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Can Republicans Bring Abortion Issues Back From the Fringe? Can Republicans Bring Abortion Issues Back From the Fringe?

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Politics

Can Republicans Bring Abortion Issues Back From the Fringe?

Pushing a 20-week ban, the GOP thinks it can reclaim momentum in the debate and pressure red-state Democrats in 2014.

Lindsey Graham thinks voters will punish Democrats for opposing limits on late abortions.(Photo by Chip Somodevilla/Getty Images)

photo of Beth Reinhard
November 8, 2013

If you think Tuesday's elections convinced Republicans that abortion is a losing issue, think again.

Sure, anti-abortion crusader Ken Cuccinelli fell short in the Virginia governor's race while the pragmatic governor of New Jersey, Republican Chris Christie, won re-election in a landslide.

But just two days later, anti-abortion leaders rallied around Republican Sen. Lindsey Graham of South Carolina as he introduced a bill that would ban abortion after 20 weeks of pregnancy. By tapping into widespread discomfort with late abortions, the bill aims to flip the political script and frame Democrats as outside the mainstream.

 

"Any Democrat who is for late-term abortions would probably be a loser in the eyes of the electorate as a whole," Graham said Thursday on Capitol Hill.

Added Marjorie Dannenfelser, president of the anti-abortion Susan B. Anthony List, "It will be very mobilizing politically and mobilizing electorally."

The abortion ban already passed the House, but it remains a longshot in the Democrat-controlled Senate. While the GOP would like to see progress on the legislative front, Republicans think the measure carries plenty of messaging power, helping them as they try to redefine the middle ground and squeeze vulnerable Democratic senators seeking re-election in 2014.

And the polling shows they could be on to something.

A United Technologies/National JournalCongressional Connection Poll in July found that a plurality, 48 percent, of Americans supported a ban on abortions after 20 weeks, except in cases of rape and incest. Surveys by Quinnipiac University and ABC News/Washington Post found even higher, majority support for cutting off abortions after 20 weeks.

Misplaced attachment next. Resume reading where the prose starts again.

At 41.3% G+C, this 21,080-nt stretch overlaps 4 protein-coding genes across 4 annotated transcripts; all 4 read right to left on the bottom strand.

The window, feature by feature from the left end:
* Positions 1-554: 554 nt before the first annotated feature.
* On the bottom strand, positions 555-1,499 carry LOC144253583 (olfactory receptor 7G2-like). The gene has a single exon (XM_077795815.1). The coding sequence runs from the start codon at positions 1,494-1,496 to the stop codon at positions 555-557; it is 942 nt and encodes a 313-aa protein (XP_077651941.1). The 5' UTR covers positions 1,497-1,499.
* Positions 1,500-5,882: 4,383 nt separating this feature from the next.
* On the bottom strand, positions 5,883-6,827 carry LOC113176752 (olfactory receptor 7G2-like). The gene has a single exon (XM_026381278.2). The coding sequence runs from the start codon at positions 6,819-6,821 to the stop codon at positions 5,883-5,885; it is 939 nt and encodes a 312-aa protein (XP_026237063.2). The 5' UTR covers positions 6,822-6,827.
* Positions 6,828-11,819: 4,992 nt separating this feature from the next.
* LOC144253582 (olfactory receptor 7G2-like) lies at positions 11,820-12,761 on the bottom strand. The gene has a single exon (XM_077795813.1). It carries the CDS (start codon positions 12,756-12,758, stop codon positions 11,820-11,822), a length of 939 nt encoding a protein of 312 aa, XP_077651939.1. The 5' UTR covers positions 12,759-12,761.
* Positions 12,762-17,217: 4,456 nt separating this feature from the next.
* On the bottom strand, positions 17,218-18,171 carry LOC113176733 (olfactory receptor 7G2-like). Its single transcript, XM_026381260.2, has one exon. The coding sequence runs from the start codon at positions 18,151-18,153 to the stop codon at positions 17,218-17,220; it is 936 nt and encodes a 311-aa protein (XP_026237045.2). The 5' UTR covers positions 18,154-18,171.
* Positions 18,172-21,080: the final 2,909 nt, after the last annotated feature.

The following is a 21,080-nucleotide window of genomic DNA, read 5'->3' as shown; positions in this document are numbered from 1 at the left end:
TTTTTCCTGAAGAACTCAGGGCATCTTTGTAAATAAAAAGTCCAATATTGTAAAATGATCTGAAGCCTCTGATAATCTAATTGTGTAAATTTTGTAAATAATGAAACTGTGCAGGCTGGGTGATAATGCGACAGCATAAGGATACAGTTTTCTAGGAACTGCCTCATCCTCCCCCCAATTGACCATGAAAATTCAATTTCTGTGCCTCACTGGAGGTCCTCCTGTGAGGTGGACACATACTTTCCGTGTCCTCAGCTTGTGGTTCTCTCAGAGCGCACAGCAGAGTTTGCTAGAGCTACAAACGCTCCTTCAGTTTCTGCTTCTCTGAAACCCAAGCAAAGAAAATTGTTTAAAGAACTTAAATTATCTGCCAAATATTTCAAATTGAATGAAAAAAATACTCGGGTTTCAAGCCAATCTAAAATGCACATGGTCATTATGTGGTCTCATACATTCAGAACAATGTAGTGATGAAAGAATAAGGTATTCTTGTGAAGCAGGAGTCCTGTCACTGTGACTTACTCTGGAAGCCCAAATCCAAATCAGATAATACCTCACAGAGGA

"This legislation reflects the overwhelming support of the majority of Americans, both men and women," said Carol Tobias, president of National Right to Life.

While Republicans navigate a chasm between their conservative grassroots demanding ideological purity and more moderate political establishment seeking to expand the GOP, opposition to abortion continues to unify the party. It's worth noting that the two Republican sponsors who announced the abortion bill have taken steps to try to moderate and expand their party: Graham has sought solutions to climate change and helped pass an immigration reform bill, while Sen. Rob Portman of Ohio was among 10 Republicans who voted Thursday to ban discrimination against gay and lesbian employees.

(Graham denied he was taking up the bill to fend off challenges to his conservative credentials in 2014. "I came into the political arena pro-life, and I will leave pro-life. Whether or not I leave next June or some other period will be up to the voters in South Carolina," he said.)

The antiabortion movement's case for the restriction on abortions is that a fetus can feel pain at 20 weeks, but the ultimate goal is more sweeping: to push the needle toward overturning Roe v. Wade. That Supreme Court decision legalized abortions until a fetus is viable outside the womb, around 24 weeks. Only 1.3 percent of abortions occur after 21 weeks, the benchmark used by the federal government.

The Senate bill makes exceptions for victims of rape and incest and when the mother's life is in danger, but not for fetal abnormalities. Severe and even fatal defects can go undetected until a routine ultrasound at 20 weeks, right when the ban would begin. Kicking off the messaging wars, NARAL Pro-Choice America began airing a national cable spot on Thursday featuring a woman named "Dana" who described her painful decision to get abortion after discovering fetal abnormalities after 20 weeks of pregnancy.

"Once you start talking about the real-life consequences on real life people, the conversation shifts, and we can definitely defeat this legislation on these terms," said Cianti Stewart-Reid, executive director of Planned Parenthood Advocates of Virginia.

Democrats view the bill as self-sabotage by a party widely seen as too conservative after an unpopular government shutdown over the health care law. After hammering Cuccinelli as an extremist who would outlaw abortion and birth control, Democrat Terry McAuliffe won by nine points among women overall and a stunning 42 points among unmarried women, according to exit polls.

"One of the big takeaways from this election was that if Republicans had half a brain, they'd stop messing with Planned Parenthood," quipped McAuliffe pollster Geoff Garin at a forum Thursday organized by the abortion-rights group, which spent $2.4 million on behalf of McAuliffe.

Dawn Laguens, executive vice president of the Planned Parenthood Action Fund, described the abortion issue as a "decoder ring" that signals to voters that a candidate is on the political fringe.

Perhaps. But when it comes to late-term abortions, Republicans think they've redefined what constitutes the fringy extreme.

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